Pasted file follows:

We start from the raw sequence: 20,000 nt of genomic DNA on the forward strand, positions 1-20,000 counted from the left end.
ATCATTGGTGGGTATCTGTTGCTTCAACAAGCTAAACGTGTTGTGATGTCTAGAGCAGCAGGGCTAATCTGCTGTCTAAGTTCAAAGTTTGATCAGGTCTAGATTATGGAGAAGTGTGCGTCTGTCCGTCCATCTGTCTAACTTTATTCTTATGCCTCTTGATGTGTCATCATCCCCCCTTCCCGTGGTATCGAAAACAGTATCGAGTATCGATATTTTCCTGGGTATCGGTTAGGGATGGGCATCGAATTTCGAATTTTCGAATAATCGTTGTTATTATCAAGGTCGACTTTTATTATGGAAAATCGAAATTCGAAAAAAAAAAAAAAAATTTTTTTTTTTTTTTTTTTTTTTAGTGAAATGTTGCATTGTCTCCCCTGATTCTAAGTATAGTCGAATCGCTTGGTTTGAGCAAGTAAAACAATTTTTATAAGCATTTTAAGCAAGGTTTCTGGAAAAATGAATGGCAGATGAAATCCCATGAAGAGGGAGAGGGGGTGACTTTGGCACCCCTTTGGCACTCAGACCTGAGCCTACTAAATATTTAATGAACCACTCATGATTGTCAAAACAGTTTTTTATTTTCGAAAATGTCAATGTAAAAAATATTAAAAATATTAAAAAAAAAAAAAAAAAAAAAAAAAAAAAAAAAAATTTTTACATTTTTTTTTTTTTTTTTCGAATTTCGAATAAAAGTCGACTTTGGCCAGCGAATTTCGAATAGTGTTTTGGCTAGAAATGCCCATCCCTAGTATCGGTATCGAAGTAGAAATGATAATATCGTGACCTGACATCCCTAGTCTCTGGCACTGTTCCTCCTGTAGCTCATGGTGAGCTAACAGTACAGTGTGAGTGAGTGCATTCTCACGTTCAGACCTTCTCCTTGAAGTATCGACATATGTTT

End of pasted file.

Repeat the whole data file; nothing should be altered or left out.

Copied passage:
We start from the raw sequence: 20,000 nt of genomic DNA on the forward strand, positions 1-20,000 counted from the left end.
ATCATTGGTGGGTATCTGTTGCTTCAACAAGCTAAACGTGTTGTGATGTCTAGAGCAGCAGGGCTAATCTGCTGTCTAAGTTCAAAGTTTGATCAGGTCTAGATTATGGAGAAGTGTGCGTCTGTCCGTCCATCTGTCTAACTTTATTCTTATGCCTCTTGATGTGTCATCATCCCCCCTTCCCGTGGTATCGAAAACAGTATCGAGTATCGATATTTTCCTGGGTATCGGTTAGGGATGGGCATCGAATTTCGAATTTTCGAATAATCGTTGTTATTATCAAGGTCGACTTTTATTATGGAAAATCGAAATTCGAAAAAAAAAAAAAAAATTTTTTTTTTTTTTTTTTTTTTTAGTGAAATGTTGCATTGTCTCCCCTGATTCTAAGTATAGTCGAATCGCTTGGTTTGAGCAAGTAAAACAATTTTTATAAGCATTTTAAGCAAGGTTTCTGGAAAAATGAATGGCAGATGAAATCCCATGAAGAGGGAGAGGGGGTGACTTTGGCACCCCTTTGGCACTCAGACCTGAGCCTACTAAATATTTAATGAACCACTCATGATTGTCAAAACAGTTTTTTATTTTCGAAAATGTCAATGTAAAAAATATTAAAAATATTAAAAAAAAAAAAAAAAAAAAAAAAAAAAAAAAAAATTTTTACATTTTTTTTTTTTTTTTTCGAATTTCGAATAAAAGTCGACTTTGGCCAGCGAATTTCGAATAGTGTTTTGGCTAGAAATGCCCATCCCTAGTATCGGTATCGAAGTAGAAATGATAATATCGTGACCTGACATCCCTAGTCTCTGGCACTGTTCCTCCTGTAGCTCATGGTGAGCTAACAGTACAGTGTGAGTGAGTGCATTCTCACGTTCAGACCTTCTCCTTGAAGTATCGACATATGTTT